Morocco has cracked down on human trafficking and illegal immigrants to the country by dismantling 80 human trafficking networks and foiling 50,000 illegal immigration attempts this year alone, according to the Director of Immigration at Morocco’s Ministry of the Interior, Khaled Zerouali.
Since 2004, Moroccan authorities have cracked down on 3,000 human trafficking cells, according to Zerouali who was speaking at the 35th Forum of Presidents of the Legislative Bodies of Central America and the Caribbean Basin (FOPREL) in Rabat this week.
Zerouali added that the security measures taken by Morocco to eradicate criminal networks are part of a comprehensive policy towards immigration that is influenced by a humanitarian approach which prioritises the rights of immigrants.
He further warned of the convergence of criminal networks and terrorist organisations in the Sahel, with several terrorist groups, such as Al-Qaeda in the Islamic Maghreb, founding various human trafficking chains as a way to finance their terrorist schemes in the region.
Around $175 million has been gained from human trafficking activities which Morocco wants to crackdown in countering this activity through tightening border control and monitoring.
Addressing the threats posed by human trafficking networks requires close trans-border cooperation, according Zerouali who noted that Morocco’s southern borders remain insulated from any incursion and that the Sahara is the only region in the Sahel that remains at bay from terrorism.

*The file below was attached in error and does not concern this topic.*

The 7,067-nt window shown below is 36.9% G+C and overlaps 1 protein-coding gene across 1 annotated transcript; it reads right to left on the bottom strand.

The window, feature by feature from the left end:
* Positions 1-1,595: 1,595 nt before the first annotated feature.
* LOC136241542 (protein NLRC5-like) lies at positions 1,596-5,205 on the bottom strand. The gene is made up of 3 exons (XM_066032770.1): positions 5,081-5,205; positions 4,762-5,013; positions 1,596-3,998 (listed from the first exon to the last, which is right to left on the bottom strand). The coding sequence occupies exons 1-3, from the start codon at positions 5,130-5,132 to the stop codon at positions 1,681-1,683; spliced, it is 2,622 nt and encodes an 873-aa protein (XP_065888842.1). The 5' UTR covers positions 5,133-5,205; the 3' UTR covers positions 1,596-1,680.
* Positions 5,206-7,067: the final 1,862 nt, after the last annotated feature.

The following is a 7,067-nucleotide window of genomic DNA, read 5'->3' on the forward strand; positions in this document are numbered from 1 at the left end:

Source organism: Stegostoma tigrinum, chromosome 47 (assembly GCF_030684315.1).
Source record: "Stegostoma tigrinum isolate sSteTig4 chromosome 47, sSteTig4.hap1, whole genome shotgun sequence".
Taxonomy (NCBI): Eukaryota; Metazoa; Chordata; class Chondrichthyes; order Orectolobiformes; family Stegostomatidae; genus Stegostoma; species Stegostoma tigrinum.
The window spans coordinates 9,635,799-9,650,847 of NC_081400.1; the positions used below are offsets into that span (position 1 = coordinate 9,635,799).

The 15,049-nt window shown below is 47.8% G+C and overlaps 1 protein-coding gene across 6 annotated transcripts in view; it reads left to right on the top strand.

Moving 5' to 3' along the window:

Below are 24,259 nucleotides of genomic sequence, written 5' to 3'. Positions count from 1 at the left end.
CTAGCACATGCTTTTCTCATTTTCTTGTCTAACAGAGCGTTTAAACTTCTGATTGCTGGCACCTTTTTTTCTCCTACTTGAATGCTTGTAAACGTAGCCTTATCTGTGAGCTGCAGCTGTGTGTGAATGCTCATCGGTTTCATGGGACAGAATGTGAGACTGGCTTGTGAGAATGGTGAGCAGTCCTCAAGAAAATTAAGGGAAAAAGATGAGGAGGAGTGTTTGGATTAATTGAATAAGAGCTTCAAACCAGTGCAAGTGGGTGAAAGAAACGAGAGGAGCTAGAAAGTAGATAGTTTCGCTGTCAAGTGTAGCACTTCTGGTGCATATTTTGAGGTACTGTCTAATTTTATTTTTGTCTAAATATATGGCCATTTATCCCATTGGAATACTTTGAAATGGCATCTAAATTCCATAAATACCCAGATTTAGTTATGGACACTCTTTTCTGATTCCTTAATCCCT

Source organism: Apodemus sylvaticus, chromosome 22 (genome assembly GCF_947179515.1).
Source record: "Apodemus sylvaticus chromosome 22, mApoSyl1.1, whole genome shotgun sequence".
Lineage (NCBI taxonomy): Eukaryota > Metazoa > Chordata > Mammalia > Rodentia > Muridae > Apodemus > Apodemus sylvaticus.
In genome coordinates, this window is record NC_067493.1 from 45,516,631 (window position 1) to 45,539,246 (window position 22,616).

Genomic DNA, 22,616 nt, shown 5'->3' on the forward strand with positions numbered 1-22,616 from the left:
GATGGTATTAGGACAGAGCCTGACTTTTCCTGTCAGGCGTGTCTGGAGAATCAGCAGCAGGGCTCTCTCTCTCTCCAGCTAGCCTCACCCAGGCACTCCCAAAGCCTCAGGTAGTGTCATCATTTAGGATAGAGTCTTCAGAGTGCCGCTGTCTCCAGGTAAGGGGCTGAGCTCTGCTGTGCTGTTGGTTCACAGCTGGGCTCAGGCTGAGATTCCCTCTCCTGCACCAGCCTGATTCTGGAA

Zerouali criticised the eastern borders with Algeria as being an area of “concern” in which he accused Algerian authorities of not cooperating in the crackdown.
Algeria’s own security forces have been successful in quelling terror activities in the country and reducing their area of influence by regularly dismantling terror cells and arresting group leaders to prevent them from recruiting vulnerable members of society.
Tunisia has worked with Algeria over a number of years and been trained to oust its own terror issues including Daesh fighters attempting to enter the country through its porous borders and recruit following heavy losses suffered in Libya.